You’ll want to choose cleanroom lighting that is as illuminating as it is simple to maintain and clean. Additionally, consider the way your lights are mounted and how they work with your overall cleanroom design to help you reach your cleanroom classification. The cleanroom lighting you choose must be highly efficient and contaminant-free. The fixtures and any mounting mechanisms must be able to be cleaned effectively and ensure no contaminants can enter the cleanroom.

LED Cleanroom Lighting

LED lighting is known to be more durable and longer-lasting, require less maintenance, and use less energy than incandescent lighting. Plus, LEDs are extremely bright, which is a useful quality for aerospace cleanrooms where a lot of illumination is needed.

Cleanroom Lighting: Useful Measurements to Know

When choosing cleanroom lighting, you’ll need to understand how lights differ by comparing their measurements. Here are a few useful measurements to know:

Watts: measures how much energy is required to power the light

Foot-candles: measure the distance light reaches, by square feet

Lux: measure the intensity of light produced, as interpreted by the human eye

Lumens: measure light output

Depending on the use of light in your cleanroom, you will use these measurements differently. For example, if work in your aerospace cleanroom is task oriented and needs light to focus on small parts, you’ll require brighter, more intense lighting that allows significant illumination of the work area without causing employees to strain their eyes. Conversely, work over a broader area that isn’t detail-focused will need to prioritize area coverage, but not necessarily intensity.

Mounting Cleanroom Lighting

How lighting is mounted is another important part of choosing the right fixtures for your cleanroom. When comparing lighting systems, consider how much space the lighting system will occupy on the ceiling, a factor that is especially important when ceiling space must also be shared with filtration and fan units.

The way your cleanroom lighting is mounted will also determine how you access it to perform service such as replacing bulbs, fixing wiring, or cleaning the fixtures. Lighting can be mounted so that it is accessible from inside the cleanroom, but keep in mind this means all servicing of lights will interfere with cleanroom processes. Lights can also be installed from above. The advantage of this is that accessing lights does not mean as much of an interruption for the room below, and keeps contaminants from entering from the lighting space. However, this option requires more space above the ceiling for access.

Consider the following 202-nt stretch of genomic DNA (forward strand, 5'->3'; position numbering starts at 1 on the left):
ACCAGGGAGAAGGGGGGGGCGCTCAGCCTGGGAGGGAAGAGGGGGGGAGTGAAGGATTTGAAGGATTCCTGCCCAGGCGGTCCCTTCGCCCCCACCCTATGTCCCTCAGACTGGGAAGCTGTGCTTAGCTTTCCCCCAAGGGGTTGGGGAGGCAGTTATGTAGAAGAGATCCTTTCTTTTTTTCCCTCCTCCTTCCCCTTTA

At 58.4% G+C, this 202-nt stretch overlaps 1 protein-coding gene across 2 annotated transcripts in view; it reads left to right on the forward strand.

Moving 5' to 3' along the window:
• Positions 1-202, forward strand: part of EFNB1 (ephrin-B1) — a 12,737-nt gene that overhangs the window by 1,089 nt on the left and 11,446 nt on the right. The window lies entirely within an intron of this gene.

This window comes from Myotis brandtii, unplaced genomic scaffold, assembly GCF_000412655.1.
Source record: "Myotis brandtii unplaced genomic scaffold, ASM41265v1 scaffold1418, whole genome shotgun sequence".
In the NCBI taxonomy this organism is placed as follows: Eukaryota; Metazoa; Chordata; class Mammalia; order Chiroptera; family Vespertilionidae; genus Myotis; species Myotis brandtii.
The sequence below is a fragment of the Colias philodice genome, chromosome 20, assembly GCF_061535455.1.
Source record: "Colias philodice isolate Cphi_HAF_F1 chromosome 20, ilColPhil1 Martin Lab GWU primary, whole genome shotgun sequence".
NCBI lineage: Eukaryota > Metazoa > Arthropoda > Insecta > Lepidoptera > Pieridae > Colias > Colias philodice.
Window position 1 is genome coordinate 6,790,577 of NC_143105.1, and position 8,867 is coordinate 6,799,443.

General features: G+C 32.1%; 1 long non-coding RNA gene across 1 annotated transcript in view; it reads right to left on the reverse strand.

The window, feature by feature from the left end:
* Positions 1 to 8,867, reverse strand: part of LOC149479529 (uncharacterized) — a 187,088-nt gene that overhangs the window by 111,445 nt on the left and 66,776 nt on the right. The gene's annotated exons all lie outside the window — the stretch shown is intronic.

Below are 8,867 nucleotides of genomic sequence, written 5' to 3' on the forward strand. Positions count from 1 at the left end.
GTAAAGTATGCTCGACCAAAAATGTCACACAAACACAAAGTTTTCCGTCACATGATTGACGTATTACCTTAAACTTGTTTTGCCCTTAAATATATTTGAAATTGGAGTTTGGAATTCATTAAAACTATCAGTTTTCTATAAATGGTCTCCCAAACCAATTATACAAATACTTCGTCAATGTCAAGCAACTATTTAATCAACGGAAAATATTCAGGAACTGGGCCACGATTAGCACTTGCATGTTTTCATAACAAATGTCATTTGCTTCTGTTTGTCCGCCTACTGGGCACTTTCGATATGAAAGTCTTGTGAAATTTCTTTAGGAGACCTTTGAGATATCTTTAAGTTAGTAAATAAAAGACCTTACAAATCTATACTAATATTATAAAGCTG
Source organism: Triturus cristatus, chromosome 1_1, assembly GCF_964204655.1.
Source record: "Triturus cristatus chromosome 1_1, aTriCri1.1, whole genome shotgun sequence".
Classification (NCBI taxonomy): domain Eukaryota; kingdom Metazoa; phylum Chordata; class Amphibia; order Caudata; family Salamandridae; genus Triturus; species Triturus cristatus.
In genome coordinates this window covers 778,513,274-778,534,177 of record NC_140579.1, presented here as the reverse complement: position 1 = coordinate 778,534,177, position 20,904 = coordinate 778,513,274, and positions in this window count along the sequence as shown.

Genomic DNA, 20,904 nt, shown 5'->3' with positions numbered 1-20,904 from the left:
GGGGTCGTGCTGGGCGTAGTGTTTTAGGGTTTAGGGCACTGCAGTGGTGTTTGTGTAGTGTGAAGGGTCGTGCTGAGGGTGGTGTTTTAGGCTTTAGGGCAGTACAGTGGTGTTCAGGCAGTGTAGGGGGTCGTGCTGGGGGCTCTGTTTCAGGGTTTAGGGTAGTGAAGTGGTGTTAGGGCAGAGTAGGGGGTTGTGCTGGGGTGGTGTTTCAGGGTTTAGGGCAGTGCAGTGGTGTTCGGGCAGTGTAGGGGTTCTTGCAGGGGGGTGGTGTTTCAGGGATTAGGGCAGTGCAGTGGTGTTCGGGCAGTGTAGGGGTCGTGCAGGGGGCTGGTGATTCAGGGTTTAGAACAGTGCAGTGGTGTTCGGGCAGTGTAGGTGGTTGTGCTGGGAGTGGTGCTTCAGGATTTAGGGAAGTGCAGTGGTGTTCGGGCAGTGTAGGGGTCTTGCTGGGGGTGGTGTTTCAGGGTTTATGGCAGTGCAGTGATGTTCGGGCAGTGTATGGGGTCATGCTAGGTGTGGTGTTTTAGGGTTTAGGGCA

Types of Cleanroom Lighting

Each aerospace cleanroom will have specific lighting needs and varying amounts of available ceiling space. Because of this, there are many different types of cleanroom lights to choose from. Here are a few common types of cleanroom lighting:

Flat Panels 

Flat panels are mounted flush with the ceiling. They provide a lot of light and are easy to clean. Because of their wide panel design, this cleanroom lighting type requires more ceiling space compared to other options, which makes it less than ideal for cleanrooms with stringent filtration requirements.

Teardrop Lighting

More stringent cleanroom classifications prioritize ceiling space for fan units and filters. Lighting, therefore, is a secondary concern and must work around the filtration system. 

Teardrop lighting extends below the ceiling to allow for precious ceiling space to be used for filtration. The teardrop shape allows an uninterrupted flow of air around the lighting without creating turbulence. The disadvantage of teardrop lighting is that it takes up valuable headspace within the cleanroom environment.

LED Lighting Grid

Batten lighting, or lighting strips, are linear LED lighting which is integrated with the ceiling grid system. This allows adequate space for fan/filter units around filters. Wiring for the lights is also built into the grid system so it provides consistent light throughout space without taking up a lot of room on the ceiling.

Recessed Lighting 

Recessed lighting units sit in the ceiling on a gasket to create an airtight seal. While they leave plenty of headroom, recessed lighting requires extreme care when servicing to ensure no contaminants are trapped when light is accessed. In cleanrooms with extremely stringent requirements, recessed lights and filtration can be combined in singular units for ultimate space-saving capabilities.

Expert Cleanroom Design and Lighting Help

An expert cleanroom designer will make choosing cleanroom lighting easier. They can work with you and your specific application to determine which types of lighting and mounting options will best complement your design needs. An cleanroom expert can:

  • Help decide which lighting can be used to perform different tasks in your cleanroom — specific to your application and workers’ needs.
  • Help design lighting to fit around other features of your cleanroom design, including filtration and mounted equipment.
  • Allocate control panels where they are accessible and convenient for staff.
  • Choose energy-efficient lighting fixtures that will maximize productivity while minimizing operational costs.

Cleanroom lighting is an essential part of your cleanroom design and should work with all the other elements to make a high functioning cleanroom for your application. If you’re still unsure which lighting option is best for you, talk to a cleanroom design expert about your concerns and specific project requirements.

Need a little help designing your cleanroom? Call the experts at Angstrom Technology. From lighting to flooring, we can help you make the best choices for your budget and your application.